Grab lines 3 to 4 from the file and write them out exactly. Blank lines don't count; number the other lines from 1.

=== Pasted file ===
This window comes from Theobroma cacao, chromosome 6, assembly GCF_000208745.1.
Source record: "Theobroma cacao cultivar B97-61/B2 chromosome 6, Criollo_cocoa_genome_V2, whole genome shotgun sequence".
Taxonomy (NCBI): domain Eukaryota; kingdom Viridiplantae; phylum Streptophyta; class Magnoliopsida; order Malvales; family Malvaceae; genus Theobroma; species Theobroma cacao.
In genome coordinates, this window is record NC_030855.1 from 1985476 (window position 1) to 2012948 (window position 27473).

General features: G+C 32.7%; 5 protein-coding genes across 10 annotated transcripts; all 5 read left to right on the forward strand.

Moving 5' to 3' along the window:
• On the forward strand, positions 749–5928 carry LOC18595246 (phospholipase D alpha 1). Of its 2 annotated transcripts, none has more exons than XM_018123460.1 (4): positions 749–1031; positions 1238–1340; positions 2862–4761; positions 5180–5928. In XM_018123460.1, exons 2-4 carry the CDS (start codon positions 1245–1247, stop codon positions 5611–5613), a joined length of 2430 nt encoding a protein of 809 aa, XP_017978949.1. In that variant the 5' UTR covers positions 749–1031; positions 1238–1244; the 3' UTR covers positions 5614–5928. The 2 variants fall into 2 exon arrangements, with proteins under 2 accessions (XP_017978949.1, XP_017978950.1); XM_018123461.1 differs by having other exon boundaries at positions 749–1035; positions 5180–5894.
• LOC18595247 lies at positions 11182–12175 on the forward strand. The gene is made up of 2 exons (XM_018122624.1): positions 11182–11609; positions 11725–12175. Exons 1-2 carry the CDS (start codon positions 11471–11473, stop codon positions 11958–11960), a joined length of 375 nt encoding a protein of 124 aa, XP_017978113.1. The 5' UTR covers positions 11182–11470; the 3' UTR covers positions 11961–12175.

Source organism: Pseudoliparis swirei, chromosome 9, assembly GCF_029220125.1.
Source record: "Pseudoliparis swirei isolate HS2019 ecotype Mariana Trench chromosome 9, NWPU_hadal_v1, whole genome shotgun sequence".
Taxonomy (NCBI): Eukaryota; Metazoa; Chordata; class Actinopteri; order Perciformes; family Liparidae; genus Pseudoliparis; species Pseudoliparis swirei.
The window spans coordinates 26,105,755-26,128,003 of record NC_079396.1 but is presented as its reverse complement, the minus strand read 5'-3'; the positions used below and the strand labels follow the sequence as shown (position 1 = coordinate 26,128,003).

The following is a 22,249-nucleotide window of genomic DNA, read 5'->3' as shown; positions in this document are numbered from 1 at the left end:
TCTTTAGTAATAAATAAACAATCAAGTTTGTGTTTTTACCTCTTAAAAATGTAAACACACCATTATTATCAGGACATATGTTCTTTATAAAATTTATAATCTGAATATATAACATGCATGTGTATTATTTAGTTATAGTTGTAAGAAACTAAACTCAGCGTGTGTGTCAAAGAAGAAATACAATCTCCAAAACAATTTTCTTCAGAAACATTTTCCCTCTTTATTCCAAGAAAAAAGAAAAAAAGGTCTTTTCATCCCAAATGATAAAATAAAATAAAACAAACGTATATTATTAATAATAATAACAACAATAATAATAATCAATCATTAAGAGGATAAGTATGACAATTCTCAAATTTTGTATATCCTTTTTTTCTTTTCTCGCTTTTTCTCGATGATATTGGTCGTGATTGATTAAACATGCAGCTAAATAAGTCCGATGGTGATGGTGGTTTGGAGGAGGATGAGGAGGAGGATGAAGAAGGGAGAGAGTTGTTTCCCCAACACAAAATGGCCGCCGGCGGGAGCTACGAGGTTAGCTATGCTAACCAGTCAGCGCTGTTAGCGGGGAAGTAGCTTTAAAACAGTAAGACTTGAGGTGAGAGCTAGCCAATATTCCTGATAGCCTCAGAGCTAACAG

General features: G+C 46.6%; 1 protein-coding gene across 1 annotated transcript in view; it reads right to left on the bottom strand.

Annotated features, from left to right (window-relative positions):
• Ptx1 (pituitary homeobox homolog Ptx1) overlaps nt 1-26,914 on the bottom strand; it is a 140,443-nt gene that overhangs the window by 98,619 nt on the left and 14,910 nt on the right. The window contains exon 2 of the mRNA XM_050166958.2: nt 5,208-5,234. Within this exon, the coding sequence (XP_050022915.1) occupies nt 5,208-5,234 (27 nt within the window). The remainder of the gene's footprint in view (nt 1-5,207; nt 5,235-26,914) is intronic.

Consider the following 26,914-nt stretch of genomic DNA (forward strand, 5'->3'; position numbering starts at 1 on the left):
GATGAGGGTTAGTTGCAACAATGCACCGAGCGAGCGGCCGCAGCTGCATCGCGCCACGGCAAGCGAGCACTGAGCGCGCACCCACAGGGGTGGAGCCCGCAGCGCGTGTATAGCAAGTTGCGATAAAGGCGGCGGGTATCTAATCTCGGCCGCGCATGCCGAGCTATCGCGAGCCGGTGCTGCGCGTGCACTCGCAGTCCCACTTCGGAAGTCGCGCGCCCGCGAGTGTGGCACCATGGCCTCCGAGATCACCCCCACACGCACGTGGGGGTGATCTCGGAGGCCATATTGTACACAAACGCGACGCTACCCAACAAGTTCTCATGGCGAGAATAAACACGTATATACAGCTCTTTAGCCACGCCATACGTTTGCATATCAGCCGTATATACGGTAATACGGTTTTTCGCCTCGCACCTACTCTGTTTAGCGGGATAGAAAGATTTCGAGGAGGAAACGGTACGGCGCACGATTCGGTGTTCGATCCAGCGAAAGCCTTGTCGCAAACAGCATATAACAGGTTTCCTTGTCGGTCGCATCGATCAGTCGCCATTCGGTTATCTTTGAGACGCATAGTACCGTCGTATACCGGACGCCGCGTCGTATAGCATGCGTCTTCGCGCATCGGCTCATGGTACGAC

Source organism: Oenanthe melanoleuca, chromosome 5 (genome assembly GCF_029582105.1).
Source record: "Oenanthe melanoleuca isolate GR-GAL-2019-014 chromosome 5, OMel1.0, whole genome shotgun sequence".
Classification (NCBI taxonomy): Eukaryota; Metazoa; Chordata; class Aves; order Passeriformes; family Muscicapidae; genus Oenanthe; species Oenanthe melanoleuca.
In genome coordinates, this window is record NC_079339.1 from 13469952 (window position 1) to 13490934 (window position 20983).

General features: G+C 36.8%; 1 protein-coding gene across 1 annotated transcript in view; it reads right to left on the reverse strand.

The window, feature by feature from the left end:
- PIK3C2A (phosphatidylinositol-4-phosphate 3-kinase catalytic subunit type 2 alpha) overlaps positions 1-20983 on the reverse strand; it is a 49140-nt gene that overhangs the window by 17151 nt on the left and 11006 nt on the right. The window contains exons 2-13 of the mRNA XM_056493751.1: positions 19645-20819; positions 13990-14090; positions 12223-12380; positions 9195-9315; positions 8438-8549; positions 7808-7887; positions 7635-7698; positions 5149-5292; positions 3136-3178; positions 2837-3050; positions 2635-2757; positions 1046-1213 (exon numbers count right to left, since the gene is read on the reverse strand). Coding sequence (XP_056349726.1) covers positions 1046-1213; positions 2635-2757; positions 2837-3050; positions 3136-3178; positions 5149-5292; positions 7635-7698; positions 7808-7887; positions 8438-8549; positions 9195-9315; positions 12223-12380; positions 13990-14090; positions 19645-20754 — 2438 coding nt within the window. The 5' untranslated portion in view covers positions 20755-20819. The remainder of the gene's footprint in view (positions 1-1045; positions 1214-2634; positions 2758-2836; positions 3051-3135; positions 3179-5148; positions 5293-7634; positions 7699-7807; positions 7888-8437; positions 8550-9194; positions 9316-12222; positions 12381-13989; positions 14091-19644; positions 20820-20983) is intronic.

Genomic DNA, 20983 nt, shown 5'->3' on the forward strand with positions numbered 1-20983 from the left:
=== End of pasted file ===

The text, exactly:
Taxonomy (NCBI): domain Eukaryota; kingdom Viridiplantae; phylum Streptophyta; class Magnoliopsida; order Malvales; family Malvaceae; genus Theobroma; species Theobroma cacao.
In genome coordinates, this window is record NC_030855.1 from 1985476 (window position 1) to 2012948 (window position 27473).